Responding to Covid-19 in Kenya: LVCT Health’s story
LVCT Health was last week named as co-recipient, alongside Dr. Mike Ryan of WHO, of Trócaire’s Romero Award. Here, LVCT Health Executive Director, Dr. Lilian Otiso, explains how the organisation responded to Covid-19 by protecting vulnerable young women.
LVCT Health has been around for over 20 years, focussing on those that are vulnerable and marginalised. We aim to strengthen the communities we serve by preventing gender-based violence and HIV infections.
We also work with government to strengthen the health systems where we know that there are major gaps. The result is we have national guidelines now and other services that are able to reach beneficiaries.
More recently we’ve worked with Trócaire to ensure that girls are able to have economic empowerment initiatives and community peer-to-peer mentorship.
We’re currently implementing a project with Trócaire to educate girls, take them back to school and ensure that they get what they deserve. So, when Covid came we were quickly able to transition that project.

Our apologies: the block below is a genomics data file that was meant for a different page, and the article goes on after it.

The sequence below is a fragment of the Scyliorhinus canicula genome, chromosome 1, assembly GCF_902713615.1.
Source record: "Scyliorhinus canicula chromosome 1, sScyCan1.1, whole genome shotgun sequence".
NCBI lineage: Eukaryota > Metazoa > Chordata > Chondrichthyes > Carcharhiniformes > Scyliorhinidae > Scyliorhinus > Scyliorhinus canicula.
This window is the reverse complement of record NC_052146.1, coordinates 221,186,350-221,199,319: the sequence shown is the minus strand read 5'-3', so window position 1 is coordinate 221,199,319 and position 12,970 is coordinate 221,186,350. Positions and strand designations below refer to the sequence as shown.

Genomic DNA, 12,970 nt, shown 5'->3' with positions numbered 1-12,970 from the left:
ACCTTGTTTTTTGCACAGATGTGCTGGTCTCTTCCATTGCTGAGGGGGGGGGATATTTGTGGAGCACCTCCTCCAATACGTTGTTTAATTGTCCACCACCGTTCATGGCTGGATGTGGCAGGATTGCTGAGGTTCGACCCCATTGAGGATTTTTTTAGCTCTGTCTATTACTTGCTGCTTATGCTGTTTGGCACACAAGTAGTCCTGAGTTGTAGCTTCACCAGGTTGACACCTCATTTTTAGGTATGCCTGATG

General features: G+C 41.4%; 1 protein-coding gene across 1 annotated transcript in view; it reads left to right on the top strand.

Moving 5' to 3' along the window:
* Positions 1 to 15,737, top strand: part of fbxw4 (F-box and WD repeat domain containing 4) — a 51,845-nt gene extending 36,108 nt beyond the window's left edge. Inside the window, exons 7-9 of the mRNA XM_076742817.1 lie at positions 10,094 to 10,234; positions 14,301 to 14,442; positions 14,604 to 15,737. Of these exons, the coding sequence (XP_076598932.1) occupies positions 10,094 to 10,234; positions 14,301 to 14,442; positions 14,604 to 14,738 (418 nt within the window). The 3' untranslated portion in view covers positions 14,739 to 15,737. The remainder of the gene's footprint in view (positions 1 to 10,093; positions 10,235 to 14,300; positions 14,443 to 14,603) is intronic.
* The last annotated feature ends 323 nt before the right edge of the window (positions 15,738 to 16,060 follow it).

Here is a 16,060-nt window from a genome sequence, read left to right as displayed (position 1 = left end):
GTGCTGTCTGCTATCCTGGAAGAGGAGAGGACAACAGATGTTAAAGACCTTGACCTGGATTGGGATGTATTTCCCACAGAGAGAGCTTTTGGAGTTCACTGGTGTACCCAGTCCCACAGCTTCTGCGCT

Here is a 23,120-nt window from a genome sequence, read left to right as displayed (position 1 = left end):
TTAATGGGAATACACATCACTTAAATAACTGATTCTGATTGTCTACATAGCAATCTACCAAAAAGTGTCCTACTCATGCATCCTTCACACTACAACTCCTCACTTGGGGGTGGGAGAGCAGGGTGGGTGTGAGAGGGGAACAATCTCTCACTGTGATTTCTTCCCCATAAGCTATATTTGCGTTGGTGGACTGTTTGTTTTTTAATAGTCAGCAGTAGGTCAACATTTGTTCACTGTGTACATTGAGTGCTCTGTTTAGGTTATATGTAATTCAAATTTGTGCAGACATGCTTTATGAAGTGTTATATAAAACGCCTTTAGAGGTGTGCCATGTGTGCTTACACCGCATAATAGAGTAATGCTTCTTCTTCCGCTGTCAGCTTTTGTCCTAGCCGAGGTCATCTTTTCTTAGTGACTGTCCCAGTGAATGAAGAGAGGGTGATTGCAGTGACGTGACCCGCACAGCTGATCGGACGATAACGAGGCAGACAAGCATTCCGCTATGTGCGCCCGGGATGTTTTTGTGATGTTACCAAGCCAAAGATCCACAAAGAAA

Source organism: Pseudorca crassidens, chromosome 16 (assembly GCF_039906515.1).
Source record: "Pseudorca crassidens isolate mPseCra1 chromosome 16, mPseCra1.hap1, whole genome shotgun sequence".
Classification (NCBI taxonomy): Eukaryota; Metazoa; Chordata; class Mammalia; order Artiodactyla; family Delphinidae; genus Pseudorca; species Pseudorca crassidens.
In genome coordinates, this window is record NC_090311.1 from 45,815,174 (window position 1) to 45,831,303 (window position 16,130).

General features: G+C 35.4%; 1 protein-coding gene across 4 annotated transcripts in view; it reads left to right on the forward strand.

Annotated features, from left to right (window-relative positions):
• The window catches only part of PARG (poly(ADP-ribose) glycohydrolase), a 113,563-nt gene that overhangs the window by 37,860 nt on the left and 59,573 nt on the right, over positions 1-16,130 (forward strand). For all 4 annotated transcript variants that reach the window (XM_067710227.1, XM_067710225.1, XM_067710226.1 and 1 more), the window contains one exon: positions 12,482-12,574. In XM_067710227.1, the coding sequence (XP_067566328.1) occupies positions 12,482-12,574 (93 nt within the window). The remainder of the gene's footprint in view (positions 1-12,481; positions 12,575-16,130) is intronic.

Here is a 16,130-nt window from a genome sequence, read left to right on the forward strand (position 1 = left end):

The first Covid case was announced in Kenya on 13th March 2020 and this was closely followed by containment measures issued by the government, including a nationwide curfew and restrictive movement in some parts of the country. For example, you couldn’t get out of Nairobi or the greater Nairobi region and this led to loss of jobs, lack of income and increased cases of gender-based violence and insecurity. So, it made the poor and vulnerable even more desperate and made life very unbearable.
‘Should I buy a mask or food?’
I think the key lesson is that whenever these measures are put in place, we have to think of the most vulnerable, the most marginalised, so that we’re having approaches that really meet their needs. I remember hearing a lot about should I spend money on buying a mask or buying food? People are really starving. So, as you’re giving instructions like buy masks or do handwashing, we have to recognise that people may not afford that.